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Pakistan violence leaves 33 dead

A wave of violence has seen 33 people killed in the last 24 hours in Pakistan's largest city, with many of the victims tortured, shot and stuffed in sacks that were dumped on the streets, officials have said.

There has been a surge in killings in Karachi in recent weeks that many blame on gangs affiliated to the city's main political parties. The government has been unable to stem the violence, as it also grapples with a faltering economy and a raging Islamist insurgency.

The unrest illustrates the precarious state of Pakistan's stability at a time when the US wants the nuclear-armed country to step up its fight against Taliban militants who stage cross-border attacks against foreign troops in Afghanistan.

Authorities were investigating the circumstances surrounding the 33 people killed in Karachi in the last 24 hours, city police chief Saud Mirza said.

Sharfuddin Memon, the security adviser to the government in Sindh province, where Karachi is the capital, said the latest round of violence seemed to be driven by a mix of political and criminal motivations.

"Gangs operating in the city are involved in the fresh killing," said Mr Memon. "They are kidnapping people for different reasons, torturing and killing."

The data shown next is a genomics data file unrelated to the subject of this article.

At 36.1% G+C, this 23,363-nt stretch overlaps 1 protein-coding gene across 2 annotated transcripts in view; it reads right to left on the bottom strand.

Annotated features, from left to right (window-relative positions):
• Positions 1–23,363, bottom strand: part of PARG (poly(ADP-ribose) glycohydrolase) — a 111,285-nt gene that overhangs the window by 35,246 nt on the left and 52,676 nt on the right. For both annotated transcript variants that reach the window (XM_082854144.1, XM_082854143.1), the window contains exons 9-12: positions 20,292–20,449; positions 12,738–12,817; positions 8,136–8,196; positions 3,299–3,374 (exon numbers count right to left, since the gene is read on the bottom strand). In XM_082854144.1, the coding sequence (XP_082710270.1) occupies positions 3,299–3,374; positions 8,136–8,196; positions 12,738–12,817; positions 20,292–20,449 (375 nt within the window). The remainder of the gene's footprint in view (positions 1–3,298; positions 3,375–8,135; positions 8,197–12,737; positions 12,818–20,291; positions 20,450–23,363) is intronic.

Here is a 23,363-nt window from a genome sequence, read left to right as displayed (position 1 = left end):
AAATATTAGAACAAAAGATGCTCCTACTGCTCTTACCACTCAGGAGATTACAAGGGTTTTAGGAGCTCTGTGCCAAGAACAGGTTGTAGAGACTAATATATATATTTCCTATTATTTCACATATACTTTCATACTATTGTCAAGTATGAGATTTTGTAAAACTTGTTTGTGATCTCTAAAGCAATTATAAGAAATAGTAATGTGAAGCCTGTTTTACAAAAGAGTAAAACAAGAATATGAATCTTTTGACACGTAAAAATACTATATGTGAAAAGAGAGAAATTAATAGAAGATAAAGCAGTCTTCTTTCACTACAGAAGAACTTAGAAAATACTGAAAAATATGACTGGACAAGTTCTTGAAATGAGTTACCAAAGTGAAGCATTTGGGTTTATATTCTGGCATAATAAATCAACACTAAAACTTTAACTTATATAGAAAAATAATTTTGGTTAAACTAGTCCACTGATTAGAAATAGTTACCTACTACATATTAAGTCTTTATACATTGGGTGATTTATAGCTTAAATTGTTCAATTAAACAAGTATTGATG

A former national politician from the ruling Pakistan People's Party, Waja Kareem Dad, was gunned down Wednesday evening, Mr Memon said. Others were also killed by gunfire and grenade attacks, he said.

Karachi, population 18 million, has a long history of political, ethnic and sectarian violence, but the recent wave is high by historical standards. More than 300 people were killed in July alone.

The recent bout of violence followed a decision in late June by the Muttahida Qaumi Movement, the city's most powerful political party, to leave the federal coalition led by the Pakistan People's Party and join the opposition.

There were at least 490 political, ethnic and sectarian killings in Karachi during the first half of the year, and more than 1,100 killings of all kinds, according to the Human Rights Commission of Pakistan.


From Belfast Telegraph